Saturday marked the first anniversary of the largest prison work strike in U.S. history. On September 9, 2016, prisoners launched a nationwide work strike that spread across 29 prisons to include more than 24,000 prisoners. Last year’s strike, launched on the anniversary of the 1971 Attica prison uprising, sparked widespread retaliation by prison guards, including in Michigan’s Kinross Correctional Facility. This is prisoner, poet and abolitionist Fred Williams, speaking about the strike and the retaliation in an interview just released by Rustbelt Abolition Radio.
Fred Williams: “They decided that they were going to stand out and protest—protest the food, protest health service, protest the ventilation, protest the living conditions overall. And so, these few guys stood outside, walking in circles, protesting, chanting, you know, ‘Equal work, equal pay,’ chanting. And they were also calling for other guys inside the housing units to come out and stand with them in solidarity. And it worked. They walked in circles in the common area, chanting, and the crowd just grew larger and larger and larger, until the point where, when I looked out the window, it looked like it was maybe 500-600 guys out there. And so, the ERT was called in; the emergency response team was called in. It took four or five hours. And from what I understand, this is either the first or second time the government allowed for live ammunition to be entered onto the prison compound in Michigan.”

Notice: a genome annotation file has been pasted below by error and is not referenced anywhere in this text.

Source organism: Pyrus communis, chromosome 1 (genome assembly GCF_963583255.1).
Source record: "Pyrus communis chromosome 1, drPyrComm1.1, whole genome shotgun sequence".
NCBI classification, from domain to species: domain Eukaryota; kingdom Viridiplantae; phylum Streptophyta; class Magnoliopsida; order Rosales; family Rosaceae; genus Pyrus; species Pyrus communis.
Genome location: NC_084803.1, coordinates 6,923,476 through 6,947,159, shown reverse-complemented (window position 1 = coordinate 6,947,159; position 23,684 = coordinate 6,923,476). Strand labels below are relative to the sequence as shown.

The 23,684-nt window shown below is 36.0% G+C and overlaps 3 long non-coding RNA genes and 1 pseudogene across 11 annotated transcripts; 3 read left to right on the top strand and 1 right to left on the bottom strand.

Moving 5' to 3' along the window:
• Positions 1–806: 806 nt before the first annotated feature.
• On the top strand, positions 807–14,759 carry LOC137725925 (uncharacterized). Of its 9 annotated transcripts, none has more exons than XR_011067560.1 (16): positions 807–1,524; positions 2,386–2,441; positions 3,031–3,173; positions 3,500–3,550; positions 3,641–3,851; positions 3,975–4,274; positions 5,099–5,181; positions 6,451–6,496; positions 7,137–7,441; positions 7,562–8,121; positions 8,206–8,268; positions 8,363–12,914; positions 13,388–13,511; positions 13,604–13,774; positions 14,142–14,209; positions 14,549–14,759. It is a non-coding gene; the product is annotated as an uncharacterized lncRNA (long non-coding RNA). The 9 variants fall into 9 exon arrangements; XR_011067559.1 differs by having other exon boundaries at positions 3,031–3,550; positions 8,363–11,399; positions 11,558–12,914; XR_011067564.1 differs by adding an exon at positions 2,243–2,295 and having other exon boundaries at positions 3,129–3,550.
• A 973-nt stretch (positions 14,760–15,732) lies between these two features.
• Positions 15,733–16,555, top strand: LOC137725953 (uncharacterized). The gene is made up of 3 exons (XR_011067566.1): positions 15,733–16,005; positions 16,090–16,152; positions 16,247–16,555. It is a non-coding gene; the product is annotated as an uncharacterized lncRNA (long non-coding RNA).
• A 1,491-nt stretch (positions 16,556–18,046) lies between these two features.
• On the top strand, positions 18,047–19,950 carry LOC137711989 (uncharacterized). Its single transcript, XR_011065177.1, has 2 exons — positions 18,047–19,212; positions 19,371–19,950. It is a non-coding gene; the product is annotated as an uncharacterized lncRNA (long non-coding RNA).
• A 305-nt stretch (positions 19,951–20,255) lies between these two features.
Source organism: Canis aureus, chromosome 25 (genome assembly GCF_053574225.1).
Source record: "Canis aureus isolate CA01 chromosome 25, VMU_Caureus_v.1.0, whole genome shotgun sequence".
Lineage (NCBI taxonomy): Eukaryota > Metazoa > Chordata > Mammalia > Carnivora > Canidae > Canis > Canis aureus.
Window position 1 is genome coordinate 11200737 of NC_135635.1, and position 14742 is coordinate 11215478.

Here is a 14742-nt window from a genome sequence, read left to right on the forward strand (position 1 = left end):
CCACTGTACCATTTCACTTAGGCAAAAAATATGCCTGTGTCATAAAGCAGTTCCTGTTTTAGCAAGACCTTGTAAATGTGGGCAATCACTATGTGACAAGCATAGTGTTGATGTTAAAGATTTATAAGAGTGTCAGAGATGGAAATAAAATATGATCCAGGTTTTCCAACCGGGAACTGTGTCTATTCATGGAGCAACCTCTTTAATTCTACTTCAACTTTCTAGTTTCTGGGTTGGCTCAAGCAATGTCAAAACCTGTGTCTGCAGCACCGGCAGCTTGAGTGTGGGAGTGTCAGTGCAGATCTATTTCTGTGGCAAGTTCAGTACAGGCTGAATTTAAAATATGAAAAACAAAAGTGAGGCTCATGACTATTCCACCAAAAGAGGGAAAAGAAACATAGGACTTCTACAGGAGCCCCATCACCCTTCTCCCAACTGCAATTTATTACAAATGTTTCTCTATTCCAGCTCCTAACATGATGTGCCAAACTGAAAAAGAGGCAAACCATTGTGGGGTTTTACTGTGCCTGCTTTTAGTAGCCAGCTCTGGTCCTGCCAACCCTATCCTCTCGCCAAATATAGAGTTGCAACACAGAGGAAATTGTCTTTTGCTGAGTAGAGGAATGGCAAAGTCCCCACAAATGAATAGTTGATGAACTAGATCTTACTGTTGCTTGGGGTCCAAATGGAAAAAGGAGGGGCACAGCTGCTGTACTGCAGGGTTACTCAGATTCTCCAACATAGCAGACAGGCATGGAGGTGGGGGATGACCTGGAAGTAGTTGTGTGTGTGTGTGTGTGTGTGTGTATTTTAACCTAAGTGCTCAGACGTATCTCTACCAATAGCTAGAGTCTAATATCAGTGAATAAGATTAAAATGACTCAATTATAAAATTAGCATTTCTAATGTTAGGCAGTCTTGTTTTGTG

That was prisoner Fred Williams at Michigan’s Kinross Correctional Facility in an audio archive just released because some prisoners were isolated in solitary confinement as retaliation for the strike for nearly a year.